Miami Dolphins coach Joe Philbin said Friday he’s aware of reports of discord within his locker room – including the alleged bullying of offensive tackle Jonathan Martin – and made clear that any such behavior “will not be tolerated.”
“This is something we take very seriously,” Philbin said. “I can say without question that we emphasize a culture of team first, accountability and respect for one another.”
Though it has been building for some time, Martin left the team Monday after a lunch-room prank pushed him past his breaking point; he hasn’t returned. According to a source, Martin is seeking help for emotional issues, and the Dolphins are concerned about his relationship with some of his teammates.
ESPN reported Friday evening that Dolphins guard Richie Incognito’s role into alleged harassment of Martin is under review by the NFL Players Association due to an incident that provoked Martin to leave the team. The report cited several sources as saying the incident was not isolated and extended to 2012 when Martin was a second-round draft pick by the team.
Dolphins players and coaches hold Incognito in high regard. He is a member of the team’s leadership council and won the team’s Good Guy Award in 2012. Once regarded as an NFL bad boy and one of the dirtiest players in the league, Incognito has cleaned up his act since joining the Dolphins in 2010.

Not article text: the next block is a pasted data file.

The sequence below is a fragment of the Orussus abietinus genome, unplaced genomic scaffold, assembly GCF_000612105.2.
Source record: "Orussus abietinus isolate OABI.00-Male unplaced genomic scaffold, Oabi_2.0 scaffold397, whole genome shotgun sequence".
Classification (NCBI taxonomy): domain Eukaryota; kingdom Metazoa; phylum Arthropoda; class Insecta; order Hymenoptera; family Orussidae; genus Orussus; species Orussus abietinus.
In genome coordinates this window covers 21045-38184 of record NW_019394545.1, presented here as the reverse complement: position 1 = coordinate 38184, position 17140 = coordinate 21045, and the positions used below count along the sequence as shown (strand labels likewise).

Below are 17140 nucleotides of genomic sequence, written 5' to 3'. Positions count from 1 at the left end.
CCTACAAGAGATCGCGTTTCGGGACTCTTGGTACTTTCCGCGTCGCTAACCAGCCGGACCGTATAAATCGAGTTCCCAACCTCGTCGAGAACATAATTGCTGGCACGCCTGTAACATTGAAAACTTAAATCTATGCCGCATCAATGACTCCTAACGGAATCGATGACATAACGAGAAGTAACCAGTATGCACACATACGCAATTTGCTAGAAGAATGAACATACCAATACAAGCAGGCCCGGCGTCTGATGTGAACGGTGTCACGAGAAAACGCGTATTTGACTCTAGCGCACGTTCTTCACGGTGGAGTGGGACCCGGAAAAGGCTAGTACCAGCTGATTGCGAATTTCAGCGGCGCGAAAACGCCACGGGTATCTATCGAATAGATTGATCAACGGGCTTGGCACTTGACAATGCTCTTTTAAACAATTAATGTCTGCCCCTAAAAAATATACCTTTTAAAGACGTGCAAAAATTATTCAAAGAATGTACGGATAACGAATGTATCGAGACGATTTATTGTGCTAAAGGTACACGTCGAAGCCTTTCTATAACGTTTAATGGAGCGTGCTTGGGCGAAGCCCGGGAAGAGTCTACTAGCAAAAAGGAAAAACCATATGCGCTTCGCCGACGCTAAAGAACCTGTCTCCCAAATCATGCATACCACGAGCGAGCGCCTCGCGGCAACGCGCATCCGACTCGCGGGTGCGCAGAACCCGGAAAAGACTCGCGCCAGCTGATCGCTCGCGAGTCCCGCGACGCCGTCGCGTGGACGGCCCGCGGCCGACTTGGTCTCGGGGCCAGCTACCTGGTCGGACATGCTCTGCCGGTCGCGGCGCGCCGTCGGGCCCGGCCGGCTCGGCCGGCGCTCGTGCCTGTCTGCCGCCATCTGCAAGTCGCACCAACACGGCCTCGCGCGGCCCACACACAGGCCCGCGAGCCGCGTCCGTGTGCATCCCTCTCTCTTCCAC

The Dolphins are officially saying Martin’s absence is due to a non-football illness, and privately concede that it’s of a mental, not physical, nature. Philbin said late Thursday that Martin has the team’s “concern and support.”
Privately at the team’s training facility in Davie, there was a sense of amazement with how large the story had become. The popular view within the locker room is that the central issue is not bullying, but rather a friend and teammate who needs help.
Martin’s situation is one of several issues within the Dolphins locker room. Word filtered out this week that there has been growing resentment between other players regarding non-football issues.
Nonetheless, the team pulled out a thrilling 22-20 overtime win Thursday night against the Cincinnati Bengals that essentially saved Miami’s season.
“Sometimes stuff happens,” Philbin said. “Stuff happens in the family, and it’s not always great and we have to deal with it.”
“[But] I’ve never been on a team or been part of a team where there wasn’t respect among the players in the locker room, the staff amongst themselves, the players respecting the coaches and the coaches respecting the players. If you don’t have that in this league, or Pop Warner, or high school or college, you don’t have a chance. I believe strongly in the men we have in the locker room, and I believe strongly in the staff.”
ROMBERG: ‘NO SYMPATHY’
Dolphins players, who were off Friday, uniformly said late Thursday they would accept Martin back.
However, that might be easier said than done.
Former University of Miami lineman Brett Romberg, appearing on 790 The Ticket Friday morning, said that he had “no sympathy” for Martin – and that he was speaking on behalf of the vast majority of football players.